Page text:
Primary and Secondary Variants of Psychopathy in a Volunteer Sample Are Associated With Different Neurocognitive Mechanisms.

Published

Journal Article

BACKGROUND:Recent work has indicated that there at least two distinct subtypes of psychopathy. Primary psychopathy is characterized by low anxiety and thought to result from a genetic predisposition, whereas secondary psychopathy is characterized by high anxiety and thought to develop in response to environmental adversity. Primary psychopathy is robustly associated with reduced neural activation to others' emotions and, in particular, distress. However, it has been proposed that the secondary presentation has different neurocognitive correlates. METHODS:Primary (n = 50), secondary (n = 100), and comparison (n = 82) groups were drawn from a large volunteer sample (N = 1444) using a quartile-split approach across psychopathic trait (affective-interpersonal) and anxiety measures. Participants performed a widely utilized emotional face processing task during functional magnetic resonance imaging. RESULTS:The primary group showed reduced amygdala and insula activity in response to fear. The secondary group did not differ from the comparison group in these regions. Instead, the secondary group showed reduced activity compared with the comparison group in other areas, including the superior temporal sulcus/inferior parietal lobe, thalamus, pallidum, and substantia nigra. Both psychopathy groups also showed reduced activity in response to fear in the anterior cingulate cortex. During anger processing, the secondary group exhibited reduced activity in the anterior cingulate cortex compared with the primary group. CONCLUSIONS:Distinct neural correlates of fear processing characterize individuals with primary and secondary psychopathy. The reduced neural response to fear that characterizes individuals with the primary variant of psychopathic traits is not observed in individuals with the secondary presentation. The neurocognitive mechanisms underpinning secondary psychopathy warrant further systematic investigation.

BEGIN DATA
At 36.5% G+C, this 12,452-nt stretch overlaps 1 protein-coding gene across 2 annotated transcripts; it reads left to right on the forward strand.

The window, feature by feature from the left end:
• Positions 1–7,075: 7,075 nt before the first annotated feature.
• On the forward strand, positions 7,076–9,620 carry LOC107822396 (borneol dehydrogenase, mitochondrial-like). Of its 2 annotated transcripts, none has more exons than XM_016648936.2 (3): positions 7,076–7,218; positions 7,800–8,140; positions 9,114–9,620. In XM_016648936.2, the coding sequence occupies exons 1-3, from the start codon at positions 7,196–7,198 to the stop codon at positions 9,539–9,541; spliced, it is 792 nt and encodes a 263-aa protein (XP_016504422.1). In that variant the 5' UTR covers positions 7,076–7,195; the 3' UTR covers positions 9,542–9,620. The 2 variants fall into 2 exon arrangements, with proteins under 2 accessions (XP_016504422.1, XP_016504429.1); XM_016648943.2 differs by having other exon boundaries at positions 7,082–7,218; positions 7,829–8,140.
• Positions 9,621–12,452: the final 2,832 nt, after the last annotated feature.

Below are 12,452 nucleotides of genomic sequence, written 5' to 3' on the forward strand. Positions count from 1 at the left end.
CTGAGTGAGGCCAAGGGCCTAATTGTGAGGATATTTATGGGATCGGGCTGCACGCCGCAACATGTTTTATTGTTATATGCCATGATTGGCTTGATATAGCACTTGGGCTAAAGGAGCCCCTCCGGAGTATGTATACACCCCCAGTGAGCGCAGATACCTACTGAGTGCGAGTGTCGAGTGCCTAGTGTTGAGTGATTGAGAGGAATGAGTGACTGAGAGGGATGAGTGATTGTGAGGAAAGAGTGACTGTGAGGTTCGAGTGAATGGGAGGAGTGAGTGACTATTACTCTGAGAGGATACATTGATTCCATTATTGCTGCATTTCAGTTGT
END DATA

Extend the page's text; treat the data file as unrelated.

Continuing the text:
Full Text

Duke Authors

Cited Authors

  • Sethi, A; McCrory, E; Puetz, V; Hoffmann, F; Knodt, AR; Radtke, SR; Brigidi, BD; Hariri, AR; Viding, E

Published Date

  • December 2018

Published In

Volume / Issue

  • 3 / 12

Start / End Page

  • 1013 - 1021

PubMed ID

  • 29752216

Pubmed Central ID

  • 29752216

Electronic International Standard Serial Number (EISSN)

  • 2451-9030

International Standard Serial Number (ISSN)

  • 2451-9022

Digital Object Identifier (DOI)

  • 10.1016/j.bpsc.2018.04.002

Language

  • eng